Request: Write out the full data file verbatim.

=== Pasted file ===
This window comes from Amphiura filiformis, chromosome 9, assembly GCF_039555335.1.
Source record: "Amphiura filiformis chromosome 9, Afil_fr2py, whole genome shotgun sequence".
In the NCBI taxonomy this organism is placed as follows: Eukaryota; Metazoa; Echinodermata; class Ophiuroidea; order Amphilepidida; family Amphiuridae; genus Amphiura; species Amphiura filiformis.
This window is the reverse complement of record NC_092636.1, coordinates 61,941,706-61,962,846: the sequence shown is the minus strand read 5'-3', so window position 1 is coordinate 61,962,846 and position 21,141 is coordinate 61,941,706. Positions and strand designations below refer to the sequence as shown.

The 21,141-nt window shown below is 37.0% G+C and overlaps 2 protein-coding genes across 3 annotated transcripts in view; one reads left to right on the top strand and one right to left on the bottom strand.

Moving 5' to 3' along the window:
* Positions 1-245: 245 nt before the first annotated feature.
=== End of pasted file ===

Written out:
This window comes from Amphiura filiformis, chromosome 9, assembly GCF_039555335.1.
Source record: "Amphiura filiformis chromosome 9, Afil_fr2py, whole genome shotgun sequence".
In the NCBI taxonomy this organism is placed as follows: Eukaryota; Metazoa; Echinodermata; class Ophiuroidea; order Amphilepidida; family Amphiuridae; genus Amphiura; species Amphiura filiformis.
This window is the reverse complement of record NC_092636.1, coordinates 61,941,706-61,962,846: the sequence shown is the minus strand read 5'-3', so window position 1 is coordinate 61,962,846 and position 21,141 is coordinate 61,941,706. Positions and strand designations below refer to the sequence as shown.

The 21,141-nt window shown below is 37.0% G+C and overlaps 2 protein-coding genes across 3 annotated transcripts in view; one reads left to right on the top strand and one right to left on the bottom strand.

Moving 5' to 3' along the window:
* Positions 1-245: 245 nt before the first annotated feature.